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UK to Grant 88% of Imports Tariff-free in Case of No-deal Exit

On 8 October 2019, the UK Treasury and Department for International Trade – as part of the UK’s no-deal preparations – published an update to the UK’s temporary tariff regime that is intended to be put in place should the UK leave the EU without a deal at the end of October. The updated regime allows 88% of imports by value to enter the UK without being subject to tariffs. However, Hong Kong and mainland Chinese exporters should be aware that, among other amendments, the UK government has extended tariffs to additional clothing products. The regime is planned to enter into force upon a no-deal Brexit and be replaced by a permanent tariff regime developed in light of consultation with stakeholders after 12 months.

Ahead of the UK’s initial departure date from the EU in March, the Department for International Trade had published guidance for importers and exporters on the tariff rates which will be applied in the absence of trade agreements when the UK is no longer a member of the EU. More information on this initial publication can be found in previous alert United Kingdom Adopts Temporarily Applicable Policy on Trade Tariffs. Given that the UK did not leave the EU in March and is still a Member State of the EU, these tariff rates have not been applied so far. In light of the new approaching departure date of 31 October, the UK has updated its temporary tariff regime.

Primarily, this measure is intended to provide security and continuity for trade between the EU and the UK, striking a fair balance between protecting UK businesses from cheap imports and shielding UK consumers from high prices. However, Hong Kong companies should be aware that the (often lower) tariff rates equally apply to their exports to the UK, due to the Most Favoured Nation principle, which applies under the rules of the World Trade Organisation, of which the UK remains a member. The Most Favoured Nation principle requires that the UK must apply the same import duties to all WTO Members, unless it has entered into a Free Trade Agreement with them, or made other Regional Trading Arrangements such as Customs Unions, or the country is allowed special access due to its status as a developing country. Interestingly, Canada, for example, is therefore reluctant to conclude a free trade agreement with the UK as it expects to be able to export at very low tariff rates even in the absence of such an agreement once the UK applies this new temporary tariff regime.

Based on consultations with industry representatives and consumer groups, the government will introduce three specific changes to the temporary tariff regime that was proposed in March which affect heavy goods vehicles (“HGVs”), bioethanol and – as will be of interest to producers and importers from Hong Kong and mainland China – clothing. The amendments are as follows:

  1. Lower tariffs on HGVs entering the UK market to balance the interests of British producers and the SMEs active in the sector and to ensure that fleet replacement programmes to lower carbon emissions can be continued;
  2. Adjusted tariffs on bioethanol to retain support for UK producers because the supply of bioethanol is important to critical national infrastructure;
  3. The application of tariffs to additional categories of clothing products in order to ensure that current preferential access to the UK market for developing countries is maintained.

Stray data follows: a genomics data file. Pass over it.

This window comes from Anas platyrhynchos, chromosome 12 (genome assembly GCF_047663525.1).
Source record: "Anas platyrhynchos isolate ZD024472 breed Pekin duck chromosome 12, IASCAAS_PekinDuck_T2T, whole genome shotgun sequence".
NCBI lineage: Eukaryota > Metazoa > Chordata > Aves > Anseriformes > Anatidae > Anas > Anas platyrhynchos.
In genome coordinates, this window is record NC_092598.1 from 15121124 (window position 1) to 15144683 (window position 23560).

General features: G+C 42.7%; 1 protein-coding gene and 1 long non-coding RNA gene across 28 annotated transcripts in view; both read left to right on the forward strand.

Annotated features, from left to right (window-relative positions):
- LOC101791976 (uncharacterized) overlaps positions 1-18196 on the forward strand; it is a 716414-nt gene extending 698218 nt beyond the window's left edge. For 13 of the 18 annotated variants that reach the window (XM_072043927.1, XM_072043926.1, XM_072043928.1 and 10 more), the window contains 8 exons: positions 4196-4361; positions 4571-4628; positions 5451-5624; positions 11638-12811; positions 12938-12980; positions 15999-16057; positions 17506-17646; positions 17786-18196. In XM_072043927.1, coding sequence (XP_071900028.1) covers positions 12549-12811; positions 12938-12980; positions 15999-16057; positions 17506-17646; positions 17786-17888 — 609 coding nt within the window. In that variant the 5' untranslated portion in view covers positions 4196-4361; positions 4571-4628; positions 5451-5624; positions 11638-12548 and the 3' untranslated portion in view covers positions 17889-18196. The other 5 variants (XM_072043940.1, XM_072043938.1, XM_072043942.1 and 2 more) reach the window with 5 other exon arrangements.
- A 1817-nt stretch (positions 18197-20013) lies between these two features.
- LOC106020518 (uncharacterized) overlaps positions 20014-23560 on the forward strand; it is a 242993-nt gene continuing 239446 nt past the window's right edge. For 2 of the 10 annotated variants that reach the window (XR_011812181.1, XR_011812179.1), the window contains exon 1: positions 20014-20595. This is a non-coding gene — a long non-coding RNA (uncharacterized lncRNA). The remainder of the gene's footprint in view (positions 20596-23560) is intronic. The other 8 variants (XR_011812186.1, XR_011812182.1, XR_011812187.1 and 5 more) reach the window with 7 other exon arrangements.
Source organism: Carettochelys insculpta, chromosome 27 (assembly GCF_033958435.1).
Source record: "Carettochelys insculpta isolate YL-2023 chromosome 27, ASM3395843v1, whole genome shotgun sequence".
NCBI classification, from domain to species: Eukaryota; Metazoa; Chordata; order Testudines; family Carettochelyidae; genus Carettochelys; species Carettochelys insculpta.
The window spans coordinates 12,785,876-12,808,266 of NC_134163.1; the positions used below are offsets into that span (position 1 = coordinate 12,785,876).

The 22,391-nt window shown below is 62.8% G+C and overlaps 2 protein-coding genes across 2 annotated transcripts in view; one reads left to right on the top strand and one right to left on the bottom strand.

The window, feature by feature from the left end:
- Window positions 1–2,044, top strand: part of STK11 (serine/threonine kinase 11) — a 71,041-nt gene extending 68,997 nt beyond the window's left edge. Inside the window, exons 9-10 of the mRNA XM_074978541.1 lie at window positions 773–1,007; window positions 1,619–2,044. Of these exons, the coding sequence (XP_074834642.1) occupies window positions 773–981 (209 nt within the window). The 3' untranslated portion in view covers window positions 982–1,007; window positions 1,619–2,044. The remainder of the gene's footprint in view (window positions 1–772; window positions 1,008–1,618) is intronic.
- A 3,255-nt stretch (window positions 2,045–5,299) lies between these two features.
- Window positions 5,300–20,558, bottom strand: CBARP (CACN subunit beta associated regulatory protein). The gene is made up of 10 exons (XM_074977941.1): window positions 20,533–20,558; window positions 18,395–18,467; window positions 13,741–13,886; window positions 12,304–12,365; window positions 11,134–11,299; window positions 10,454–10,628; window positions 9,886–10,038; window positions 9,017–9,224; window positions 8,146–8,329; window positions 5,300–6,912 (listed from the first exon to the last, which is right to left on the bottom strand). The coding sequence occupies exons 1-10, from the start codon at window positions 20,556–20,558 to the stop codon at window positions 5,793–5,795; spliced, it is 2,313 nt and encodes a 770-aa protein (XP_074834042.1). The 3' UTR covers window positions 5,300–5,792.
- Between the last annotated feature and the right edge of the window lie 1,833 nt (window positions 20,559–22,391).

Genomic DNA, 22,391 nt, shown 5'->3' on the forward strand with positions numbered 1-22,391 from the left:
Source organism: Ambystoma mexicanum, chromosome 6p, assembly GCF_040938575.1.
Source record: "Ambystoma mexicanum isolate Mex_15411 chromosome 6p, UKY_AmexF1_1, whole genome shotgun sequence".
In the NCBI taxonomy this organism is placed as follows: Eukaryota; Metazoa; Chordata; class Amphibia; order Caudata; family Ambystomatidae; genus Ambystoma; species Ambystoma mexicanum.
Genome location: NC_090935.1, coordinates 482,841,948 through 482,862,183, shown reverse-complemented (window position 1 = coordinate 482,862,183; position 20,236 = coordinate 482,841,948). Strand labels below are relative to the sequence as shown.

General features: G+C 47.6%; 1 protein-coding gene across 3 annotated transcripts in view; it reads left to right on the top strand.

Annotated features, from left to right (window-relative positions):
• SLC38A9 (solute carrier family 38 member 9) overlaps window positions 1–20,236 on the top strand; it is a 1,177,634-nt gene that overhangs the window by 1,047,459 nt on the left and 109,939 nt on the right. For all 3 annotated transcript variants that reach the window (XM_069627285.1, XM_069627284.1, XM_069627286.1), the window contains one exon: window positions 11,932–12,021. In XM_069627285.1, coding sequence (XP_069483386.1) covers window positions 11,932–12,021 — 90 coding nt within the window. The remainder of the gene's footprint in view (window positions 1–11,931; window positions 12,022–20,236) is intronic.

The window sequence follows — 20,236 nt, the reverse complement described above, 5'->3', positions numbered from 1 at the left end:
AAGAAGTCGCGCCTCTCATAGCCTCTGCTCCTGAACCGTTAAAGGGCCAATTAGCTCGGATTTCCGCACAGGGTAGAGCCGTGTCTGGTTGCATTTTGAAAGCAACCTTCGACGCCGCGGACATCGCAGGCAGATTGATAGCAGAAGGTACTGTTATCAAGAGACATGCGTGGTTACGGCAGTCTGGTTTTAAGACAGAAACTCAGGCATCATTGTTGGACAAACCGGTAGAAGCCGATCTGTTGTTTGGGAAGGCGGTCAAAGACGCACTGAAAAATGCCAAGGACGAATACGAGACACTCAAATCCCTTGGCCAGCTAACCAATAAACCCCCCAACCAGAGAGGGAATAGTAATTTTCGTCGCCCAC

The temporary tariff regime grants 88% of total imports by value free access to the UK market. Tariffs on HGVs will be lowered from 22% to 10% and tariffs on clothing will be between 8 and 12%. The affected items include women's or girls' blouses, trousers or jackets made of cotton or wool and male pyjamas, swimwear and woollen cardigans and jumpers. The latter tariffs will not apply to imports from around 70 developing countries as the UK has announced it will apply the General System of preferences to the same countries as the EU does currently (this means mainland China is not covered by the GSP provisions and the tariffs under the temporary regime will apply as listed). This regime is set to apply for 12 months from 23:00 GMT on 31 October 2019 in the event of no deal. During this period, an on-going review mechanism will be put in place and new, permanent tariff quotas will be developed in consultation with businesses and consumers to be implemented after the expiry of the temporary regime. Dr Meredith Crowley, international trade economist from the University of Cambridge, said that tariffs will inevitably have to be adjusted when it becomes clear which UK sectors are most affected.

The Department for International Trade reassured stakeholders that the tariff rates, as amended, will enable UK supply chains to continue to operate smoothly and keep prices for consumers down. Trade Policy Minister Conor Burns commented that “[t]he UK will be leaving the EU on 31 October and we are working with businesses to ensure the UK is ready to trade from day one.”

It is less than a month before the UK is scheduled to leave the EU, with Prime Minister Johnson insisting that this will happen even if no deal is in place. This update on temporary tariffs comes as part of preparations for a no-deal scenario intended to preserve business flows across the UK borders when EU tariffs cease to apply to the UK. Intended primarily to reassure UK businesses, it also provides some clarity as to the import duties to be paid by third country traders, including those from Hong Kong and mainland China exporting their goods to the UK.

Content provided by Picture: HKTDC Research
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